Langston Hughes: Poems
The Voices of the Voiceless: Comparing the Poetry of Langston Hughes and Countee Cullen College
As two key figureheads in what is now deemed the Harlem Renaissance, Langston Hughes and Countee Cullen served as voices for a previously voiceless population. Their poetry speaks of the enduring struggles of being an African American, and the effort required to merely survive in such a discriminatory society. However, despite being poets with similar senses of purpose, their employed methods differed dramatically; Hughes and Cullen approach the field of poetry at two vastly different vantage points. While Hughes and Cullen differ in selections of speaker and audience, their core concepts of struggle, a faulty society, and a wise, complex narrator remain mutual.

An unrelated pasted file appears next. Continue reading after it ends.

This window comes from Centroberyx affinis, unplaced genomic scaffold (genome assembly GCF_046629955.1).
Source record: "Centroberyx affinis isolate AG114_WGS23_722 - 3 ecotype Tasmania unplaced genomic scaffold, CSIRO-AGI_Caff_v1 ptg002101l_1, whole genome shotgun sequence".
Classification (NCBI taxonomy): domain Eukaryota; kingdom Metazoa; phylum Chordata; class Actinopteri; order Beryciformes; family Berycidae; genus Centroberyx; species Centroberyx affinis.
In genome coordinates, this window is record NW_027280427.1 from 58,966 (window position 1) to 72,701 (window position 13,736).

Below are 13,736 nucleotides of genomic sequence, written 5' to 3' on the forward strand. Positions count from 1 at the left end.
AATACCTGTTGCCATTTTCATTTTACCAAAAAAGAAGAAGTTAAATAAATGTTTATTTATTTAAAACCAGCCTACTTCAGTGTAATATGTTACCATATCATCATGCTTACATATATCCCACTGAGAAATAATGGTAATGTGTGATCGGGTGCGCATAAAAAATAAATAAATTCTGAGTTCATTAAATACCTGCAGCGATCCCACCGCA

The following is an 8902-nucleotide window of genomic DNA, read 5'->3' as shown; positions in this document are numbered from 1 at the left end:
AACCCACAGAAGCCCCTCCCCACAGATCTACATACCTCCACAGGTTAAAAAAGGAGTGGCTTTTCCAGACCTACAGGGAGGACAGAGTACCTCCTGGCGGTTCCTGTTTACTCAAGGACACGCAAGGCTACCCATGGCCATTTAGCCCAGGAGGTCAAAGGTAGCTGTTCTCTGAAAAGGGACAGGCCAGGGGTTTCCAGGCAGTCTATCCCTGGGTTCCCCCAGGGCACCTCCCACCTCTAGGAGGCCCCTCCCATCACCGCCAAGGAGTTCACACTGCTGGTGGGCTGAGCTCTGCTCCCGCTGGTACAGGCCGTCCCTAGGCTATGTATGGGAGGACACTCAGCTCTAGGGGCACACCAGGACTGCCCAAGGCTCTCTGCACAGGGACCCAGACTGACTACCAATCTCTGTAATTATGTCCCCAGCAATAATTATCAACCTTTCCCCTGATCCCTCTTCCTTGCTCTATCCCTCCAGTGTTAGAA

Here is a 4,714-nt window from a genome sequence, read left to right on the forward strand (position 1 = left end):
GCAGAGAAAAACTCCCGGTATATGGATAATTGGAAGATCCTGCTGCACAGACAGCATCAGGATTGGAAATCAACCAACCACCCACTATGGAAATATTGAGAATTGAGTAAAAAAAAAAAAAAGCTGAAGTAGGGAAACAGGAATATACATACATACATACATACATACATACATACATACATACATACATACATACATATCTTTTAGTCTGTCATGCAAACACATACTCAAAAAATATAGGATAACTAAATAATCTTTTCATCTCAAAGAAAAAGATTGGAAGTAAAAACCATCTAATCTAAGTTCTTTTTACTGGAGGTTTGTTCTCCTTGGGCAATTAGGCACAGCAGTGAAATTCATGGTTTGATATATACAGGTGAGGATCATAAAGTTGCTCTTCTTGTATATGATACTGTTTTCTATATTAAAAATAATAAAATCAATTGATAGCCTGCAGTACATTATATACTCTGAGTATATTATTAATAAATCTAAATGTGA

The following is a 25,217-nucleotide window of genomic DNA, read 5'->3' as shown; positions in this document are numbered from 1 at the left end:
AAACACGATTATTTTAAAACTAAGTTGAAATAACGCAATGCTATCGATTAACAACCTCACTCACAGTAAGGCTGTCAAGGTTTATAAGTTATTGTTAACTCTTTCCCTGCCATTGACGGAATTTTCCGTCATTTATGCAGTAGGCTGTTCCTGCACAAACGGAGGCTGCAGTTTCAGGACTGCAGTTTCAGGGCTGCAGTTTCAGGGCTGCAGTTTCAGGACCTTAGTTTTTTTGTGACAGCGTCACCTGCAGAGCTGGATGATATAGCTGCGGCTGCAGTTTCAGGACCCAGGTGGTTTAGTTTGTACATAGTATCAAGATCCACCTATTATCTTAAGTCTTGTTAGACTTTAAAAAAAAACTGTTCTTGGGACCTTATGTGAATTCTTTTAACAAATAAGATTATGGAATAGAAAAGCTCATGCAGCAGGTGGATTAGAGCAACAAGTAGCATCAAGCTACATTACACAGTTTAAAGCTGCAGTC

As blacks in 1920s America, Hughes and Cullen were victims of widespread (and, at the time, socially acceptable) discrimination. These circumstances provided the primary themes for much of their poetry, inspiring them to write on the daily battles of life as a second class citizen. The theme of rising above struggle can be found in both author’s works. In Langston Hughes’s poem “Mother to Son”, the narrator explains to her son that while the stairs may be unstable and dark, he must continue ascending and follow her. Symbolically, the narrator is...
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